They Are Billions
When I’d first caught drift of indie developer, Numantian Games’ They Are Billions, I was sort of just “meh.” Although it aspired to be a sort of combination of Starcraft and World War Z, the whole zombie craze has pretty much already worn out its welcome. Really now—how many times can you keep going back to the undead well? I mean, it must be pretty dusty and stale at the bottom of it, like a room full of old zombie farts.
But I have to admit that I was a little intrigued. The premise of a real-time strategy set-up, where you carefully manage the last survivors on earth, ala Age of Empires with full resource collecting, and build up defenses to fend off wave after wave of voracious zombies, sounded kind of interesting. RTS games of late have been more and more fast paced, where resource gathering is either minimized and behind the scenes, or done away with altogether. I loved the older RTS games of yore where you could actually see your little workers toiling away at resources—whether they be wood, stone, or whatever else needed to be collected.
Granted, I eventually found out that your surviving colonists gather resources automatically after you set up their prerequisite building. You can’t grab however many workers you want and assign them as you used to be able to in more classic RTS games. But this actually frees your fingers up for more important tasks, and quickly find out that there are billions of them (couldn’t resist).
When I finally got my very own copy of They Are Billions, I installed it and immediately gave it a spin. The game’s sole mode for now is Survival, where you must fend off increasingly larger are meaner waves of zombies who are drawn to your tasty little survivors, and their make-shift colony.
So off I went, scouting the areas around my Command Center, your starting building and the one that must be kept safe at all costs (as I quickly found out). You’re given four Rangers, which are quick but fragile scouting units with bows, and a single Soldier unit who is equipped with a shotgun. Since you have to construct tents in order to increase your population of workers, I promptly plopped a few down and continued scouting.
I’d just tasked my newly manifested workers with building a hunting lodge, when I suddenly received an alert that my colony was under attack. Under attack? I’d just started my game two minutes ago! Sure enough, I scrolled over and looked on in horror as a passel of zombies attacked one of my tents. This resulted in them corrupting it, which created more zombies. That throng in turn attacked another tent, creating yet more shamblers. I’m sure you can figure out where that went.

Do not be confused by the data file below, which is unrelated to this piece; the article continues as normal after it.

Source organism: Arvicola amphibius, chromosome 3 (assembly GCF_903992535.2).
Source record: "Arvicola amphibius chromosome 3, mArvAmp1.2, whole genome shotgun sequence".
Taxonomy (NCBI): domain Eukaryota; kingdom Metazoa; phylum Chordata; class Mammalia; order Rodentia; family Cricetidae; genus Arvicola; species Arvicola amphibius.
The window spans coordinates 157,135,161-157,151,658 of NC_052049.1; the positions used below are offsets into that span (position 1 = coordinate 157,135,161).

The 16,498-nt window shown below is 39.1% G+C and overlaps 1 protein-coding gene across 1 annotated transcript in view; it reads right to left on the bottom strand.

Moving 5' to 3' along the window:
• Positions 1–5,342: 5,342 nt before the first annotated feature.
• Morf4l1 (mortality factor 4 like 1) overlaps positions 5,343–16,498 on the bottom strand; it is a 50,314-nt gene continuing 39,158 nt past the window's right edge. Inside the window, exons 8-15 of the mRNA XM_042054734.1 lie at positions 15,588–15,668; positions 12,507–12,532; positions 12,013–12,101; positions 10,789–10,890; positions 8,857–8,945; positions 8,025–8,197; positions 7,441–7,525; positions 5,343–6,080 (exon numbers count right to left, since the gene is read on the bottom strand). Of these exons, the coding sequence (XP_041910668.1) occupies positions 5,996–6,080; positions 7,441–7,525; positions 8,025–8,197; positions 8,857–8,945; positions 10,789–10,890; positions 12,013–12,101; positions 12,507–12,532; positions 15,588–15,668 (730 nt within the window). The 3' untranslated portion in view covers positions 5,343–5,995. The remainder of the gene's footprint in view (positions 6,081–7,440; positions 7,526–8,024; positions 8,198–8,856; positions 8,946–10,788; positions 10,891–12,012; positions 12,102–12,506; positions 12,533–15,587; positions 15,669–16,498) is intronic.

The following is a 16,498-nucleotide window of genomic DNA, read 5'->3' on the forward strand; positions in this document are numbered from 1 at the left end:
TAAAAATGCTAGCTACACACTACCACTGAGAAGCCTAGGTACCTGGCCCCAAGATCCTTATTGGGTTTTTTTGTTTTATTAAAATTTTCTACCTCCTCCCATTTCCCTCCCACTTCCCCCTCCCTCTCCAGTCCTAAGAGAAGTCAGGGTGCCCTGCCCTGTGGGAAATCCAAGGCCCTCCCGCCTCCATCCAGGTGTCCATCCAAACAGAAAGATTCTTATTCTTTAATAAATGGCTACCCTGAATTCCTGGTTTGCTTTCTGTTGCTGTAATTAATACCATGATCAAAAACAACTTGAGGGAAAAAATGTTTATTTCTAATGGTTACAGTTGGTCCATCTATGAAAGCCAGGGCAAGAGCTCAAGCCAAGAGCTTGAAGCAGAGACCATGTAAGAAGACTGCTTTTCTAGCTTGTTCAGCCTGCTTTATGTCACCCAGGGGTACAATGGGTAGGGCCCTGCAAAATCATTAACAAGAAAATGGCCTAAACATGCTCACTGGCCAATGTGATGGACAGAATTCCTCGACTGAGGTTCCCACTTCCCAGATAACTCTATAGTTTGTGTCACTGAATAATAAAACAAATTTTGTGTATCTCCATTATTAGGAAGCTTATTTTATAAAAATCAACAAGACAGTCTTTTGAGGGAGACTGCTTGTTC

My second game lasted about a minute longer. At least I managed to get up my first food production building before falling to the flesh-eaters. The next six or seven games resulted in me lasting about two to three minutes longer than each preceding one. I think I’m on about my fifteenth game of They Are Billions now, and I’ve made it to around the thirty minute mark.
Now you might be thinking, “wow, this guy seems frustrated!” Well, surprisingly not really. They Are Billions can be disappointing because each time you fail, you have to watch your poor colonists getting munched on by the dingy dead. But you always learn something from each defeat. Each game is also features a procedurally-generated map, which drastically increases the game’s replay value. They Are Billions may seem simple on paper, but the way in which each game plays out is anything but, because of all of the game’s inherent variables.
At one point a colleague of mine jumped into a game. He was seemingly on a mission to embarrass me. Not only is he just plain better at micro-managing in RTS games, he also figured out a big open secret: The space bar. Tapping the space bar pauses the game and lets you strategize your next move while you give your little fingers a break. So far, he’s made it quite far into the game using the space bar. And yes, he has indeed succeeded in making me feel inept.
Your primary resources in They Are Billions are Colonists, Workers, Food Production, Gold, and Electricity. You can also gather other resources which are scattered around the map, such as Wood, Stone, Iron, and Oil. You can expand your territory via electrical grid by building Tesla Towers, wherever you see fit.
Each game sees you balancing how fast you can develop your military forces, with how efficiently you can build and develop your colony. Boost up your military too fast, and your colony will run out of food and other resources. Conversely, if you rapidly expand your colony with not enough military personnel to defend it, you’re bound to get invaded and overrun by the stinky, uncouth ones.
They Are Billions is a brilliant concept which thankfully, is also well-executed. Even though it only recently entered Beta, it almost feels like a finished game. It plays smoothly, has beautiful graphics, and has an addictive tower defense-like appeal that will keep people coming back for more. Personally, I can’t wait to see what its devs have in store for it in the future.
They Are Billions features outstanding graphics that make its post-apocalyptic gameplay truly shine. However, you want to have a pretty beefy gaming PC or gaming laptop in order to play it at a decent framerate. So, you may just want to invest in a decent gaming rig:
Visit CyberpowerPC’s website to check out all of the other great deals as well!